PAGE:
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Pediatr Res. 2011 Aug;70(2):181-5. doi: 10.1038/pr.2011.406.

Improved cerebral oxygen saturation and blood flow pulsatility with pulsatile perfusion during pediatric cardiopulmonary bypass.

Author information

  • 1Department of Pediatrics, Penn State Hershey College of Medicine, Penn State Hershey Children's Hospital, Hershey, Pennsylvania 17033, USA.

Erratum in

  • Pediatr Res. 2013 Mar;73(3):385.

Abstract

Brain monitoring techniques near-infrared spectroscopy (NIRS) and transcranial Doppler (TCD) ultrasound were used in pediatric patients undergoing cardiopulmonary bypass for congenital heart defect (CHD) repair to analyze the effect of pulsatile or nonpulsatile flow on brain protection. Regional cerebral oxygen saturation (rSO2) and cerebrovascular pulsatility index (PI) were measured by NIRS and TCD, respectively, in 111 pediatric patients undergoing bypass for CHD repair randomized to pulsatile (n = 77) or nonpulsatile (n = 34) perfusion. No significant differences in demographic and intraoperative data, including surgical risk stratification, existed between groups. Patients undergoing pulsatile perfusion had numerically lower decreases in rSO2 from baseline for all time points analyzed compared with the nonpulsatile group, with significant ∼12% lower decreases at 40 and 60 min after crossclamp. Patients undergoing pulsatile perfusion had numerically lower decreases in PI from baseline for the majority of time points compared with the nonpulsatile group, with significant ∼30% lower decreases between 5 and 40 min after crossclamp. Pulsatile flow has advantages over nonpulsatile flow as measured by NIRS and TCD, especially at advanced time points, which may improve postoperative neurodevelopmental outcomes.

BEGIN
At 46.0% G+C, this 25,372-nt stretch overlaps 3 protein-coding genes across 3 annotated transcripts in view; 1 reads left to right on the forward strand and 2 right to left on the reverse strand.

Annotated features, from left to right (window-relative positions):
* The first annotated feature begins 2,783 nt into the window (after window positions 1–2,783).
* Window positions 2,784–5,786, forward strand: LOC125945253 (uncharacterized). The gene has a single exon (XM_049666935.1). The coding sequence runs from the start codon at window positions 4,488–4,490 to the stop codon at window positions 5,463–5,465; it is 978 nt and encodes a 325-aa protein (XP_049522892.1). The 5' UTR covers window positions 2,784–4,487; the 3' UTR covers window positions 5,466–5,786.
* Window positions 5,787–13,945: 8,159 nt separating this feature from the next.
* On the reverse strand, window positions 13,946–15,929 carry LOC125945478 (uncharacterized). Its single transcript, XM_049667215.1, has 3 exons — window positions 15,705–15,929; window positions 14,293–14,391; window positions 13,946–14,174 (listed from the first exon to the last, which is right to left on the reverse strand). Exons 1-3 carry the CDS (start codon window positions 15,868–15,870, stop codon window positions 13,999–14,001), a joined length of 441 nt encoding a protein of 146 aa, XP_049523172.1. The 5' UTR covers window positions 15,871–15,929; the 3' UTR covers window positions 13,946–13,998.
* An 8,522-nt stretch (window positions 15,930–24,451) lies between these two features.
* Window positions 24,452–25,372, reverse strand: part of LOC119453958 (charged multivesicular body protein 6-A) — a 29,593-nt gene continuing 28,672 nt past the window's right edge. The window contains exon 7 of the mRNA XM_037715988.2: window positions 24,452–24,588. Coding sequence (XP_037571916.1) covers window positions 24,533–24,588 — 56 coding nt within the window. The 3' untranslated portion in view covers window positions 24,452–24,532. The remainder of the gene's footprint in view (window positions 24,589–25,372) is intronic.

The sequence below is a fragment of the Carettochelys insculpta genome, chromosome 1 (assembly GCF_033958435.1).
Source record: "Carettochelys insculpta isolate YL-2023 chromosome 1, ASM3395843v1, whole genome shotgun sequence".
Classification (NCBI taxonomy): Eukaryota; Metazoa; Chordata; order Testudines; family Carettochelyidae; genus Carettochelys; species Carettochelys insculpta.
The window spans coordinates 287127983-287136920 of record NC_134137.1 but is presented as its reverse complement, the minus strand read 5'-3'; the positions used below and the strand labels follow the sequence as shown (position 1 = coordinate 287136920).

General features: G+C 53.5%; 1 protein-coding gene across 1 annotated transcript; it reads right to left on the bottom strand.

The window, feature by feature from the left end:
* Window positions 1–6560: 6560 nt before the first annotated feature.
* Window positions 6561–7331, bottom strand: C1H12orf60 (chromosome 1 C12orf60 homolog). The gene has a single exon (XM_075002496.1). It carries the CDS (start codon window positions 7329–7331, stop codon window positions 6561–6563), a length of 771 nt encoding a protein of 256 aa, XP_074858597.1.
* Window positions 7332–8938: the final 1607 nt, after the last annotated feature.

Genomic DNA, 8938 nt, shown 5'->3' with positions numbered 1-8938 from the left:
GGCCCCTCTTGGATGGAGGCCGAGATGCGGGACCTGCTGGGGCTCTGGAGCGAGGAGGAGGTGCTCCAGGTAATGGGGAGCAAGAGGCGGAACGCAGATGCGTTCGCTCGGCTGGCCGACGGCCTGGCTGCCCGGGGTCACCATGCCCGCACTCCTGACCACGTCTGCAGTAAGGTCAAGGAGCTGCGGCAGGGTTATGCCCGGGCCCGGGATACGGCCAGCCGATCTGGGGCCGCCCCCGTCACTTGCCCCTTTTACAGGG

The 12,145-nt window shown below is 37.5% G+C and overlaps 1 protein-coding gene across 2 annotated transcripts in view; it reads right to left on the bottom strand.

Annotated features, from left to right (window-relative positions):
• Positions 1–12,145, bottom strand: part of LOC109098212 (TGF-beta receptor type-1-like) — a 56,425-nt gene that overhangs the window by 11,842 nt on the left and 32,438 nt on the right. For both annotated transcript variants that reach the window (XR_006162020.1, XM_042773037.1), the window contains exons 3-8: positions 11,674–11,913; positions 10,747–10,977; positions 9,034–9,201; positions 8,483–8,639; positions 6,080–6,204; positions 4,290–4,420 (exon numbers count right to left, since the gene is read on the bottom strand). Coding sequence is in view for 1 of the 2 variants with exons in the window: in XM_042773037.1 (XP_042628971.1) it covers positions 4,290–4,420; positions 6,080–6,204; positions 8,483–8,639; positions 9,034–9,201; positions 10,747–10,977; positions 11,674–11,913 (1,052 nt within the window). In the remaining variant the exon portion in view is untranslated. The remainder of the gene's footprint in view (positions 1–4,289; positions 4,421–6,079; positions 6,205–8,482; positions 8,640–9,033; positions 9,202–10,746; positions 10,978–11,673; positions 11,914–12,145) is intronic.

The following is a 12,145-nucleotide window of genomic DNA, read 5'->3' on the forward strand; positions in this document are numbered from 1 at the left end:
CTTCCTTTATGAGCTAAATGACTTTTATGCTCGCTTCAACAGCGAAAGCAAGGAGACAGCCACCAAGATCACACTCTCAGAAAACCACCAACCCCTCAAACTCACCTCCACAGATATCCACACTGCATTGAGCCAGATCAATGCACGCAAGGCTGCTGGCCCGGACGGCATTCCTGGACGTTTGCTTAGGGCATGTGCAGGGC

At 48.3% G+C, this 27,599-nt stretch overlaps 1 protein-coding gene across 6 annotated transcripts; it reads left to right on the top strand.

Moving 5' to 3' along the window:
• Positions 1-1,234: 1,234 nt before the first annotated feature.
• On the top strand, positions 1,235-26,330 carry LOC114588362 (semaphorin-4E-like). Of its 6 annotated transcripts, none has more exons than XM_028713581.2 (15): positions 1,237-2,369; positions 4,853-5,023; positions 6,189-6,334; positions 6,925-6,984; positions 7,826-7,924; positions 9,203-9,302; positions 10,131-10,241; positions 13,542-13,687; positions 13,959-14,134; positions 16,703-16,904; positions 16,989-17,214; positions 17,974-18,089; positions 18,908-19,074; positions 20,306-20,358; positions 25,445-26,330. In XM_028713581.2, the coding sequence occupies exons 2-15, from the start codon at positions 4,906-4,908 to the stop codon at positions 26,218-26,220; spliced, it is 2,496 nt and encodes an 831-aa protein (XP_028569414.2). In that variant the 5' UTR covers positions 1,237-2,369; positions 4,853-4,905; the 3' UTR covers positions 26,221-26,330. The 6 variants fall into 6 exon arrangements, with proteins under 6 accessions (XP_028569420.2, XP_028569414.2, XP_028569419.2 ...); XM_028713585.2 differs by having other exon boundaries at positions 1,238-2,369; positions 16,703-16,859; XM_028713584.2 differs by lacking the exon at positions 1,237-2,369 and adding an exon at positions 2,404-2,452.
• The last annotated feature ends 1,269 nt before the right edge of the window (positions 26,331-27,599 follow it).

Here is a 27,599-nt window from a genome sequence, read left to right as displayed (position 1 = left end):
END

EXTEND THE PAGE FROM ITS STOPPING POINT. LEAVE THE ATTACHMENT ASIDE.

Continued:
PMID:
21544006
[PubMed - indexed for MEDLINE]
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